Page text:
|Publication number||US6924691 B2|
|Application number||US 10/713,913|
|Publication date||Aug 2, 2005|
|Filing date||Jul 1, 2003|
|Priority date||Nov 28, 2000|
|Also published as||US20040212426|
|Publication number||10713913, 713913, US 6924691 B2, US 6924691B2, US-B2-6924691, US6924691 B2, US6924691B2|
|Inventors||Michael L. Beigel|
|Original Assignee||Precision Dynamics Corporation|
|Export Citation||BiBTeX, EndNote, RefMan|
|Patent Citations (12), Referenced by (6), Classifications (9), Legal Events (5)|
|External Links: USPTO, USPTO Assignment, Espacenet|
This is a continuation-in-part of copending U.S. Ser. No. 10/155,518, filed May 24, 2002, and published as Publication No. US 2002/0140500 A1 on Oct. 3, 2002 now issued as U.S. Pat. No. 6,642,782, which in turn is a continuation of U.S. Ser. No. 09/723,897, filed Nov. 28, 2000, and now issued as U.S. Pat. No. 6,414,543 on Jul. 2, 2002.
This invention relates generally to improvements in and to a rectifying charge storage device of the type having a rectifier and capacitor which share common elements, as described in U.S. Pat. No. 6,414,543 and U.S. Publication U.S. 2002/0140500 A1. More particularly, this invention relates to an improved rectifying charge storage device having an integrated sensor responsive to a monitored parameter such as pressure, light, temperature, humidity, vibration, sound, magnetic field or the presence of a target chemical agent, to produce an electronic signal representative of the monitored parameter.
U.S. Pat. No. 6,414,543 and U.S. Publication US 2002/0140500 A1, which are incorporated by reference herein, disclose embodiments for a rectifying charge storage element and related electronic circuits suitable for fabrication on various substrates, including flexible substrates, by various means including printing or other deposition techniques using organic conductors, semiconductors and insulators and other electronic materials suitable for deposition and use in electronic circuits. This rectifying charge storage element is disclosed for use as a power supply that extracts DC power (voltage and current) sufficient to power an electronic device from an AC input signal. The AC input signal may be derived from an inductive, capacitive, or L-C resonant circuit coupled to external AC electromagnetic field or electrostatic AC field. The electronic circuit thus powered may comprise a radio frequency identification (RFID) circuit.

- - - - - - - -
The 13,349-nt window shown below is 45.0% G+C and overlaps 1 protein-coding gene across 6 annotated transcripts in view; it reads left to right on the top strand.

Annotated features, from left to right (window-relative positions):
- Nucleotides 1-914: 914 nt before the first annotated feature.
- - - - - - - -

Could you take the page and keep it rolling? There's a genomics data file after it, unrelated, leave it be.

In this regard, most electronic circuits require a source of DC voltage with sufficient current output to power the circuit elements. Many of these circuits derive DC power by rectifying and filtering an AC power signal Often, the AC signal is provided to the circuitry by electromagnetic coupling. For example, a passive RFID tag system must be capable of receiving power from an RFID reader to the RFID tag via an inductive (H-field) or electric field (E-field) coupling, and transmitting data from the tag to the reader also via inductive or electric field coupling. The activation field frequency for typical RFID devices may range from less than about 100 kHz up to more than about 30 MHz if inductive or capacitive coupling is utilized, and up to the UHF and microwave region if electric field RF antenna coupling is used. In current industry practice, operating power to a passive RFID tag or other electronic circuit is derived by utilizing a rectifier device and a charge-storage device, typically a rectifier diode or combination of diodes connected to a charge storage capacitor or combination of capacitors. In the past, these elements have been implemented as separate components within a discrete circuit or silicon integrated circuit. See, for example, U.S. Pat. No. 4,333,072.
Recent advancements in circuitry manufacturing processes, applicable to RFID tag and similar electronic circuit systems, have enabled the production of electronic circuits on flexible substrates using thin film materials such as organic and polymer semiconductors and other substances that can be applied by techniques such as ink jet printing. A primary objective is to produce electronic devices that have operating characteristics similar to discrete or integrated silicon circuit technology sufficient to operate certain types of circuits while approaching the economy of printing processes. See, for example, U.S. Pat. Nos. 5,973,598 and 6,087,196.